* For a brief time in the mid-'00s, Creator/DaneCook was one of the most popular stand-up comedians in the US, particularly among high school and college students, serving as one of the first entertainers to use social media (Website/MySpace specifically) to build up a huge fanbase. By 2005-06, he had gained over 2 two million [=MySpace=] friends, and his CD ''Retaliation'' went double-platinum and became the best-selling comedy album in over thirty years.years. In 2007, he became the second stand-up comedian in history, after Creator/AndrewDiceClay, to sell out Madison Square Garden. Then came the severe HypeBacklash from critics who were not amused by his comedic style (consisting primarily of observational humor and telling [[ShaggyDogStory long-winded anecdotes]]), as well as hate coming from ''within'' the stand-up community, with numerous accusations of plagiarism and joke theft (most notably of Creator/LouisCK). As Cook's [[FleetingDemographic fanbase outgrew him]], many joined the ranks of his {{Hatedom}}, until he was seen as the poster child for dumb college {{fratbro}} humor aimed at audiences that don't didn't know any better. Nowadays, few will admit to having been fans of his.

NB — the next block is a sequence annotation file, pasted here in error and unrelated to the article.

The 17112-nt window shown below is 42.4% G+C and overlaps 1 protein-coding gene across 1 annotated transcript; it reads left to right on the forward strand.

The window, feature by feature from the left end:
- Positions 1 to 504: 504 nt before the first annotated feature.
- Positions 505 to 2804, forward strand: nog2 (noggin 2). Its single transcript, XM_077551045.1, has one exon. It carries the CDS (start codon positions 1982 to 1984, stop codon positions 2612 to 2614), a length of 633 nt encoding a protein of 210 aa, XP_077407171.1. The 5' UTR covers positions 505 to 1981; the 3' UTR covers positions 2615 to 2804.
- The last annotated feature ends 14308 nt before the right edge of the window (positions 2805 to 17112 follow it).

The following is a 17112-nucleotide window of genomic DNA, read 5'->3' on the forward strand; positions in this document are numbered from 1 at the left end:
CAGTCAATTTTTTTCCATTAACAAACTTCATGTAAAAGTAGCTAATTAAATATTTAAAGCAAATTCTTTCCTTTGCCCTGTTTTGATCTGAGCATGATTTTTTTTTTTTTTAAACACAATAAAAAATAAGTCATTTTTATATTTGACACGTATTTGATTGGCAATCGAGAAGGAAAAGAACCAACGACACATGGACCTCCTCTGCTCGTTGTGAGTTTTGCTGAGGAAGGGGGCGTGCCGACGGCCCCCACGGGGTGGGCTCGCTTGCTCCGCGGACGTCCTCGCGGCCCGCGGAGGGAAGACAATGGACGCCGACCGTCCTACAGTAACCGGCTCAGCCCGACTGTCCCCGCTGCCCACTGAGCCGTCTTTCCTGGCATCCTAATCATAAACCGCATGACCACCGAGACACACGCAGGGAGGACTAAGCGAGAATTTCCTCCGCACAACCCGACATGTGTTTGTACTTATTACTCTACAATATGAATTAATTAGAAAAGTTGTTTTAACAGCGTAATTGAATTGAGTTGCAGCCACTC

* Carlos Mencia was a hugely popular comedian in the 00's, '00s, selling out massive tours and hosting the successful Comedy Central Creator/ComedyCentral show ''Series/MindOfMencia''. The entire while time, though, he weathered frequent accusations of plagiarism UsefulNotes/{{plagiarism}} from all across the comedy world, culminating with in an onstage argument with Joe Rogan Creator/JoeRogan in 2007 that was [[https://www.youtube.com/watch?v=gdugSUFbzws uploaded to Youtube. YouTube.]] Fans also grew weary of his jokes based around [[SouthOfTheBorder Mexican stereotypes, which they felt stereotypes]], especially given that Mencia didn't have a right to do since he was not of Mexican descent, but German-Honduran and not Mexican (his birth name was Ned Holness). Holness), while ''Mind of Mencia'' came to be seen as a [[ThePoorMansSubstitute poor man's]] ''Series/ChappellesShow''. After ''Series/MindOfMencia'' ''Mind of Mencia'' was cancelled (which everyone said was a poor man's version of ''Series/ChappellesShow'' anyway), Carlos canceled in 2008, Mencia never achieved the same level of fame again again, and hasn't released a new special since 2011.